The operative, Ali Musa Duqduq, also reportedly indicated that he had assisted in planning and carrying out an attack on a military base in Karbala on January 20 that killed five U.S. soldiers.
U.S. Brigadier-General Kevin Bergner said Duqduq was the liaison between the Quds Force and a breakaway Shi'ite group that actually carried out the Karbala attack. This group was supposedly headed by Qays al-Khaz'ali, a former spokesman for radical Shi'ite cleric Muqtada al-Sadr.
Bergner noted that given the sophistication of the Karbala attack, where fighters dressed in U.S. security uniforms to bypass several checkpoints; the fighters "could not have conducted this complex operation without the support and direction of the Quds Force." And by extension, singling out the Quds Force means that Bergner is strongly implying the Iranian leadership must have had prior knowledge to the operation.
In addition, Duquq reportedly acknowledged that the Quds Force and Hizbollah operated camps near Tehran to train Iraqi fighters that were later sent back to Iraq to carry out attacks. He apparently claimed that approximately 20 to 60 fighters were being trained at any given time.
A Long Litany Of Accusations
The charges are not the first time the United States has accused Iranian-linked agents of operating in Iraq. On January 11, U.S. forces arrested five Iranians in the northern city of Irbil, accusing them of having links to the Quds Force. Not only does Tehran deny these accusations, it denies the existence of the Quds Force.
However, the recent revelations paint the most detailed picture publicly released of Iran's alleged indirect military involvement in Iraq.
Duqduq's reported confession would seem to support the notion that the Iraq conflict is being turned into a proxy war between Shi'ite-dominated Iran and Sunni-dominated Saudi Arabia, with U.S. forces caught in the middle.
U.S. Ambassador to Iraq Ryan Crocker expressed concerns about alleged Quds Force involvement in Iraq during a May 28 press conference in Baghdad, after a meeting with his Iranian counterpart, Hasan Kazemi.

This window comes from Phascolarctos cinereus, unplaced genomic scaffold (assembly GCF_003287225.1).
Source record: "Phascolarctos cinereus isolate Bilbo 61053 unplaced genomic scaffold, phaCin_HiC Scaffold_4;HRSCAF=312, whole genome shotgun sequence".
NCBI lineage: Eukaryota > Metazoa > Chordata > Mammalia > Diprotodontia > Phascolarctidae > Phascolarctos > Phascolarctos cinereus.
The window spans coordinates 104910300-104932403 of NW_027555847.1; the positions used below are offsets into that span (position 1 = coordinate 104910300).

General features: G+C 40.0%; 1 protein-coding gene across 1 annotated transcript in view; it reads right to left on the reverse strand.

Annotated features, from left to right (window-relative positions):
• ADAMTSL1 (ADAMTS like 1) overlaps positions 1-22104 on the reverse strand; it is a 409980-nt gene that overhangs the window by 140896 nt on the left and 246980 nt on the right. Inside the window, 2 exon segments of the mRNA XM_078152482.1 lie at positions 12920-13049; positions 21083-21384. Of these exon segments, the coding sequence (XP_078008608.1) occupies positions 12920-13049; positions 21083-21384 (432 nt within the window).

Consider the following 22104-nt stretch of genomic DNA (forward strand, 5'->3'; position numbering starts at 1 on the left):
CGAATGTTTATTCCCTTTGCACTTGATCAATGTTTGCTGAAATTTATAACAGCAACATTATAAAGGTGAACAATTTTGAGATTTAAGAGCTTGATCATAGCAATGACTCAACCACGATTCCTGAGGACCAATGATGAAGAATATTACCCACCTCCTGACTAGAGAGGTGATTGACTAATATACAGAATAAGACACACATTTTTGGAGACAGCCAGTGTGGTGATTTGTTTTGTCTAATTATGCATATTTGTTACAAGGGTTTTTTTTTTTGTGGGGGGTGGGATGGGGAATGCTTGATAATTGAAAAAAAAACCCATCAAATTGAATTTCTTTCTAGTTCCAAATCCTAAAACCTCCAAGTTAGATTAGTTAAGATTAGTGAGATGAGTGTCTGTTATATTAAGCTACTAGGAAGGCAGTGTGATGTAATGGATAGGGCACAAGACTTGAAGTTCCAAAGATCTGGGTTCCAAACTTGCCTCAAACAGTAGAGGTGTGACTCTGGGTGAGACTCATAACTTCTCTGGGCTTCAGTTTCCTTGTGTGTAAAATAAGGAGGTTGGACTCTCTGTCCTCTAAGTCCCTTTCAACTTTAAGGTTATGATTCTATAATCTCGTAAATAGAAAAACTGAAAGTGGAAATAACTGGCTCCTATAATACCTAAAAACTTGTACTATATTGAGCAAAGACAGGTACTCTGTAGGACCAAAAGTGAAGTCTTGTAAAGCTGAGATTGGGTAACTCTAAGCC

"I laid out before the Iranians a number of our direct specific concerns about their behavior in Iraq, their support for militias that are fighting both the Iraqi security forces and coalition forces," Crocker said. "The fact that a lot of the explosives and ammunition that are used by these groups are coming in from Iran, that such activities led by the IRGC Quds Force needed to cease, and that we would be looking for results."
Pitting Iran Against Saudi Arabia
At the same time, there has been much speculation in the regional and international press concerning the issue of alleged Saudi support for Sunni fighters in Iraq, which Riyadh purportedly sees as a counterweight to Iranian-backed Shi'ite militias. Indeed, a Shi'ite-dominated Iraq would be direct threat to Saudi Arabia, influencing the kingdom's sizable and long-repressed Shi'ite minority.
On November 29, 2006, the then-director of the Saudi National Security Assessment Project, Nawaf Obaid, published an opinion piece in "The Washington Post" suggesting that if the United States withdrew its troops from Iraq, Saudi Arabia would arm Sunni Arabs to counter Iran's alleged support of Shi'ite militias in Iraq. Obaid was subsequently fired for his comments.
Two weeks later, on December 13, 2006, "The New York Times" reported that Saudi Arabia would intervene on behalf of Iraq's Sunni Arabs if the United States prematurely pulls out of Iraq. Saudi King Abdullah bin Abd al-Aziz allegedly made the suggestion to U.S. Vice President Dick Cheney when the latter was in Riyadh on November 25.
An escalation by Iran and Saudi Arabia could eventually lead to a broader regional conflict that could destabilize the Persian Gulf region. The bipartisan Iraq Study Group underscored this danger when it warned that regional states "may take active steps to limit Iran's influence, steps that could lead to an intraregional conflict."